116.04, 30428 ONLINE COURSE, Steere-Williams: MAYMESTER
Epidemics and Revolutions. The recent global epidemic crisis of coronavirus and Ebola provides a backdrop for the fascinating historical questions we will ask in this course, of how the social experience and cultural understanding of disease have shaped modern global history. We will explore how both chronic and infectious diseases have played a fundamental role in the development of modern modes of governance, public health, modern technologies, and a global economy. We will also examine how disease illuminates social attitudes about class, race, and colonialism in the period from the Enlightenment to the present. Using diverse examples such as cholera outbreaks in Europe, bubonic plague in India, syphilis in Africa, yellow fever in North America and the Caribbean, and HIV/AIDS across the globe, this course demonstrates that the historical analysis of disease is integral to understanding both ‘modernity’ and ‘globalization’.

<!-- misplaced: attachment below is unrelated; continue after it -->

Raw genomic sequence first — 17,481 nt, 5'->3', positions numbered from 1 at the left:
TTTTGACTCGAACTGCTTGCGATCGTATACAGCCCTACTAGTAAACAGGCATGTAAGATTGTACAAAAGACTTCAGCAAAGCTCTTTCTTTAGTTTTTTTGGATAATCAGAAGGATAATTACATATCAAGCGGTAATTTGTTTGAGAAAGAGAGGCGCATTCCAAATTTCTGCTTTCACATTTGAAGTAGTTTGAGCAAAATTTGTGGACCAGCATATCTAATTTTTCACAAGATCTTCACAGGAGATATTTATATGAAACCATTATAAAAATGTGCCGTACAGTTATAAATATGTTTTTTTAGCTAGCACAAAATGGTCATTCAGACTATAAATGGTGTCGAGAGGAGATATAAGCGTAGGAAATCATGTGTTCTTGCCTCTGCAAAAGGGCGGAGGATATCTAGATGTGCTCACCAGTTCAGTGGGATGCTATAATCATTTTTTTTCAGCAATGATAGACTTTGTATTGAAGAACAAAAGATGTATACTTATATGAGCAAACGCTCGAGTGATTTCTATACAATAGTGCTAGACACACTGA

116.05, 30653 ONLINE COURSE, Ingram: SUMMER I
The U.S. and the World in the American Century. Why did American automaker Henry Ford spend millions to build a town in the Amazon rainforest? How did the U.S. and the Soviet Union go from being allies to enemies in the span of just a few short years? What was African decolonization and how can it help us to better understand the U.S.'s role in the Vietnam War? Each week in this course, we will tackle questions like these. Using lectures, books, archival materials, and active discussion sessions, we'll learn to think critically about the U.S.'s role as a global power from the late nineteenth century to the present.